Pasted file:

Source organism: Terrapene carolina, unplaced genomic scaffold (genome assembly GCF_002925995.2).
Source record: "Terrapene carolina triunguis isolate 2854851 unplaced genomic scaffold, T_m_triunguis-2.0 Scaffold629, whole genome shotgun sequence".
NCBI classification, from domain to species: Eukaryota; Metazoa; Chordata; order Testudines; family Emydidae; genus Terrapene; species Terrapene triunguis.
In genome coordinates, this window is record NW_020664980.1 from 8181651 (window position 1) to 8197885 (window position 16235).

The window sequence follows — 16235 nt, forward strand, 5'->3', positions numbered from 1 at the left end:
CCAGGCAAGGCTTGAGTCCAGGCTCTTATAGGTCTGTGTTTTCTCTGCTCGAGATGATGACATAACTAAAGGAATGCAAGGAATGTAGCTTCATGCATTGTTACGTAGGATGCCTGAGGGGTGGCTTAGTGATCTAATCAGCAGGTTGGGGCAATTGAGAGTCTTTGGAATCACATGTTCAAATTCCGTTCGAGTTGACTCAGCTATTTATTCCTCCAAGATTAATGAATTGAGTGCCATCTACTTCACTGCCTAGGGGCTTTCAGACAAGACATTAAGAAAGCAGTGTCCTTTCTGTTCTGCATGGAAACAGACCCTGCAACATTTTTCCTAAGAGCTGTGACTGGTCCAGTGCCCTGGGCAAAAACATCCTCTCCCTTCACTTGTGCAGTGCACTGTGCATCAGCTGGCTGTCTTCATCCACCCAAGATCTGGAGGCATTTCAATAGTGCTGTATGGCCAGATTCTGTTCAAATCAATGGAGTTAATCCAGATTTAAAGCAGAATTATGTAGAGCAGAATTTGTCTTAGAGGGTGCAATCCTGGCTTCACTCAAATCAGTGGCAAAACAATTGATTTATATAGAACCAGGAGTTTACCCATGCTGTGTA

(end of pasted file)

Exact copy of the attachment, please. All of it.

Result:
Source organism: Terrapene carolina, unplaced genomic scaffold (genome assembly GCF_002925995.2).
Source record: "Terrapene carolina triunguis isolate 2854851 unplaced genomic scaffold, T_m_triunguis-2.0 Scaffold629, whole genome shotgun sequence".
NCBI classification, from domain to species: Eukaryota; Metazoa; Chordata; order Testudines; family Emydidae; genus Terrapene; species Terrapene triunguis.
In genome coordinates, this window is record NW_020664980.1 from 8181651 (window position 1) to 8197885 (window position 16235).

The window sequence follows — 16235 nt, forward strand, 5'->3', positions numbered from 1 at the left end:
CCAGGCAAGGCTTGAGTCCAGGCTCTTATAGGTCTGTGTTTTCTCTGCTCGAGATGATGACATAACTAAAGGAATGCAAGGAATGTAGCTTCATGCATTGTTACGTAGGATGCCTGAGGGGTGGCTTAGTGATCTAATCAGCAGGTTGGGGCAATTGAGAGTCTTTGGAATCACATGTTCAAATTCCGTTCGAGTTGACTCAGCTATTTATTCCTCCAAGATTAATGAATTGAGTGCCATCTACTTCACTGCCTAGGGGCTTTCAGACAAGACATTAAGAAAGCAGTGTCCTTTCTGTTCTGCATGGAAACAGACCCTGCAACATTTTTCCTAAGAGCTGTGACTGGTCCAGTGCCCTGGGCAAAAACATCCTCTCCCTTCACTTGTGCAGTGCACTGTGCATCAGCTGGCTGTCTTCATCCACCCAAGATCTGGAGGCATTTCAATAGTGCTGTATGGCCAGATTCTGTTCAAATCAATGGAGTTAATCCAGATTTAAAGCAGAATTATGTAGAGCAGAATTTGTCTTAGAGGGTGCAATCCTGGCTTCACTCAAATCAGTGGCAAAACAATTGATTTATATAGAACCAGGAGTTTACCCATGCTGTGTA